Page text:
U of M researchers are studying driver compliance with Minnesota crosswalk law

In the last five years, there have been more than 2,500 pedestrian crashes in the Twin Cities — and 402 involved children — according to University of Minnesota researchers.

The U of M HumanFIRST Laboratory is hoping to make city streets safer.

"We cross in teams," researcher Nicole Morris said. "One team member approaches the crosswalk and steps into the roadway with one foot, and we essentially wait. We give drivers lots of opportunity to stop for us and be in compliance with the crosswalk law."

The team is focusing on 32 intersections in Minneapolis and St. Paul. They physically cross the intersections twice weekly and document how many drivers come to a stop. Research will continue through December.

So far, the team has found that Minneapolis drivers are much worse than their St. Paul counterparts: Only 35% of drivers complied with stopping for pedestrians, while 54% complied in St. Paul last week.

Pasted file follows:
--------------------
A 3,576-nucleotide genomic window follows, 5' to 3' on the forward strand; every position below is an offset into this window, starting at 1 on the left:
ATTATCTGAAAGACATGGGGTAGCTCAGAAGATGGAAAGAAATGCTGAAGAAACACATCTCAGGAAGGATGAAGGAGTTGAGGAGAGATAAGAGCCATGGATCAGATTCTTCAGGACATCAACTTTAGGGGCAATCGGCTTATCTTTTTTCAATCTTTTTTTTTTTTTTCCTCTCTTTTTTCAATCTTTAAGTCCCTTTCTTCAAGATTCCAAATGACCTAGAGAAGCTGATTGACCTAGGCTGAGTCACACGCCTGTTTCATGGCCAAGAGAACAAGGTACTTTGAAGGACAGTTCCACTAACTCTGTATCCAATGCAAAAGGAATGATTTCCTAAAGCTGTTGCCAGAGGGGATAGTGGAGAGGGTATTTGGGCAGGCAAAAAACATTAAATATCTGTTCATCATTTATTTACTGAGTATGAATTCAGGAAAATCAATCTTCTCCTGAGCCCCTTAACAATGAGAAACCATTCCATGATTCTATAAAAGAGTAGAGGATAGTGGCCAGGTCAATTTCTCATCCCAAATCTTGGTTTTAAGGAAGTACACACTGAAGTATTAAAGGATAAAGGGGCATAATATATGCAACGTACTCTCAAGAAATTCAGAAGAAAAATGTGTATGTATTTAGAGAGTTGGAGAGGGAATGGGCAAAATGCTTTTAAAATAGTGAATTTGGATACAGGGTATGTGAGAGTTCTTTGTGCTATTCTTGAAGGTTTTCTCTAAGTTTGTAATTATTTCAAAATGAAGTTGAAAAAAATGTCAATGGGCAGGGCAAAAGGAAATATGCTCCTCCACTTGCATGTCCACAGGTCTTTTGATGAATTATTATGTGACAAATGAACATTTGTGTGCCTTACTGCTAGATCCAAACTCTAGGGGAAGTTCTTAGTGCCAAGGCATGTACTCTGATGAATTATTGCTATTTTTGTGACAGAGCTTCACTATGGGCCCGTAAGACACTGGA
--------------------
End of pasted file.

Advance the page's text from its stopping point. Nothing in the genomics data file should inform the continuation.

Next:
"But, I will say that is significantly up from our baseline measurements where we had the average at only 18% in Minneapolis," Morris said.

Researchers are trying to find out what works to get drivers’ attention and remind them that stopping for pedestrians is the law.

"We’re also using signage in the roadway to remind drivers that it is the law to stop for pedestrians at crosswalks and at signalized intersections," Morris said. "We’re doing different types of treatment like reminding turning drivers that they must stop for pedestrians in crosswalks … and also hardening some of those center lines to force drivers to slow down as they’re going through those turns."

Blue signs created by the team show drivers the number that have stopped for people in crosswalks, and they update them weekly. HumanFIRST said it’s their way of including the public in the process.